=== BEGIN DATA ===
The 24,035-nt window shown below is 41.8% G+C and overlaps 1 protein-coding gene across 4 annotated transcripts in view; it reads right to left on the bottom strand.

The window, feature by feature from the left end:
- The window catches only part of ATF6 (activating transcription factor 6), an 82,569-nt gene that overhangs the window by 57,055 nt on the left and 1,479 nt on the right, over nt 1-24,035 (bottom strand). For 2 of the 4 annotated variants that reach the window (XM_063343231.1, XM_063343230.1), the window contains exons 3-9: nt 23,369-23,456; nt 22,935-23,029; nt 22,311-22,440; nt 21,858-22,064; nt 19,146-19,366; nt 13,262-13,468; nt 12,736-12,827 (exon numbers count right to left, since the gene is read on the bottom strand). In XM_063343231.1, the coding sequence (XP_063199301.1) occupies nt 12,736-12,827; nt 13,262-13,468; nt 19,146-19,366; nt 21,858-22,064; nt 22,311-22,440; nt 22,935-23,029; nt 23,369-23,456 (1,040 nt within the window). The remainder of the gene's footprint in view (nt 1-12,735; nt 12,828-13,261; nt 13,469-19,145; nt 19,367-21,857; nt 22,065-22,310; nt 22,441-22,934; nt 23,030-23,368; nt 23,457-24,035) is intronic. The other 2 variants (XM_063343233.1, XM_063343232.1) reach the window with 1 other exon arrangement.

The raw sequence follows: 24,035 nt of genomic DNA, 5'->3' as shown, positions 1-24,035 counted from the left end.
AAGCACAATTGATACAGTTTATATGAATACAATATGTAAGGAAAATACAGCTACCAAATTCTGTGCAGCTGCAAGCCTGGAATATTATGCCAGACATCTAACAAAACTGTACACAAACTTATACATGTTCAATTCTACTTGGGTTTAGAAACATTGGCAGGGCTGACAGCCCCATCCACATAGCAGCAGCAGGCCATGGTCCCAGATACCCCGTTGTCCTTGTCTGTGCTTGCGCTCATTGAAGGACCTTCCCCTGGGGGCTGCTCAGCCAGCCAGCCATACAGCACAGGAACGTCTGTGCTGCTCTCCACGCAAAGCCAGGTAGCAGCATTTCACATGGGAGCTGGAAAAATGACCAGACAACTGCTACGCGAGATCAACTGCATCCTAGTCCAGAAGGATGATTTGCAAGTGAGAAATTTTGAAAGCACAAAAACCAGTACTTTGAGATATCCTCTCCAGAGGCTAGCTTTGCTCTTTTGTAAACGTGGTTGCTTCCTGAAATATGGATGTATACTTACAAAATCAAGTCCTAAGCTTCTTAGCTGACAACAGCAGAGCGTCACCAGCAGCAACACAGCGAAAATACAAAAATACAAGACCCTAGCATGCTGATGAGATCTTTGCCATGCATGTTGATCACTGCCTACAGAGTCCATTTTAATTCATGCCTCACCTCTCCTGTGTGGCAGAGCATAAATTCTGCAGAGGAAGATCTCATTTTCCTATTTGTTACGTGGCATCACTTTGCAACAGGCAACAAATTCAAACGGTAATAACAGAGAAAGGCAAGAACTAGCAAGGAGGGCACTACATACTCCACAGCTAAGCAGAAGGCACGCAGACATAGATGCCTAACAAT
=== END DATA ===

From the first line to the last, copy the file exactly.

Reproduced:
The 24,035-nt window shown below is 41.8% G+C and overlaps 1 protein-coding gene across 4 annotated transcripts in view; it reads right to left on the bottom strand.

The window, feature by feature from the left end:
- The window catches only part of ATF6 (activating transcription factor 6), an 82,569-nt gene that overhangs the window by 57,055 nt on the left and 1,479 nt on the right, over nt 1-24,035 (bottom strand). For 2 of the 4 annotated variants that reach the window (XM_063343231.1, XM_063343230.1), the window contains exons 3-9: nt 23,369-23,456; nt 22,935-23,029; nt 22,311-22,440; nt 21,858-22,064; nt 19,146-19,366; nt 13,262-13,468; nt 12,736-12,827 (exon numbers count right to left, since the gene is read on the bottom strand). In XM_063343231.1, the coding sequence (XP_063199301.1) occupies nt 12,736-12,827; nt 13,262-13,468; nt 19,146-19,366; nt 21,858-22,064; nt 22,311-22,440; nt 22,935-23,029; nt 23,369-23,456 (1,040 nt within the window). The remainder of the gene's footprint in view (nt 1-12,735; nt 12,828-13,261; nt 13,469-19,145; nt 19,367-21,857; nt 22,065-22,310; nt 22,441-22,934; nt 23,030-23,368; nt 23,457-24,035) is intronic. The other 2 variants (XM_063343233.1, XM_063343232.1) reach the window with 1 other exon arrangement.

The raw sequence follows: 24,035 nt of genomic DNA, 5'->3' as shown, positions 1-24,035 counted from the left end.
AAGCACAATTGATACAGTTTATATGAATACAATATGTAAGGAAAATACAGCTACCAAATTCTGTGCAGCTGCAAGCCTGGAATATTATGCCAGACATCTAACAAAACTGTACACAAACTTATACATGTTCAATTCTACTTGGGTTTAGAAACATTGGCAGGGCTGACAGCCCCATCCACATAGCAGCAGCAGGCCATGGTCCCAGATACCCCGTTGTCCTTGTCTGTGCTTGCGCTCATTGAAGGACCTTCCCCTGGGGGCTGCTCAGCCAGCCAGCCATACAGCACAGGAACGTCTGTGCTGCTCTCCACGCAAAGCCAGGTAGCAGCATTTCACATGGGAGCTGGAAAAATGACCAGACAACTGCTACGCGAGATCAACTGCATCCTAGTCCAGAAGGATGATTTGCAAGTGAGAAATTTTGAAAGCACAAAAACCAGTACTTTGAGATATCCTCTCCAGAGGCTAGCTTTGCTCTTTTGTAAACGTGGTTGCTTCCTGAAATATGGATGTATACTTACAAAATCAAGTCCTAAGCTTCTTAGCTGACAACAGCAGAGCGTCACCAGCAGCAACACAGCGAAAATACAAAAATACAAGACCCTAGCATGCTGATGAGATCTTTGCCATGCATGTTGATCACTGCCTACAGAGTCCATTTTAATTCATGCCTCACCTCTCCTGTGTGGCAGAGCATAAATTCTGCAGAGGAAGATCTCATTTTCCTATTTGTTACGTGGCATCACTTTGCAACAGGCAACAAATTCAAACGGTAATAACAGAGAAAGGCAAGAACTAGCAAGGAGGGCACTACATACTCCACAGCTAAGCAGAAGGCACGCAGACATAGATGCCTAACAAT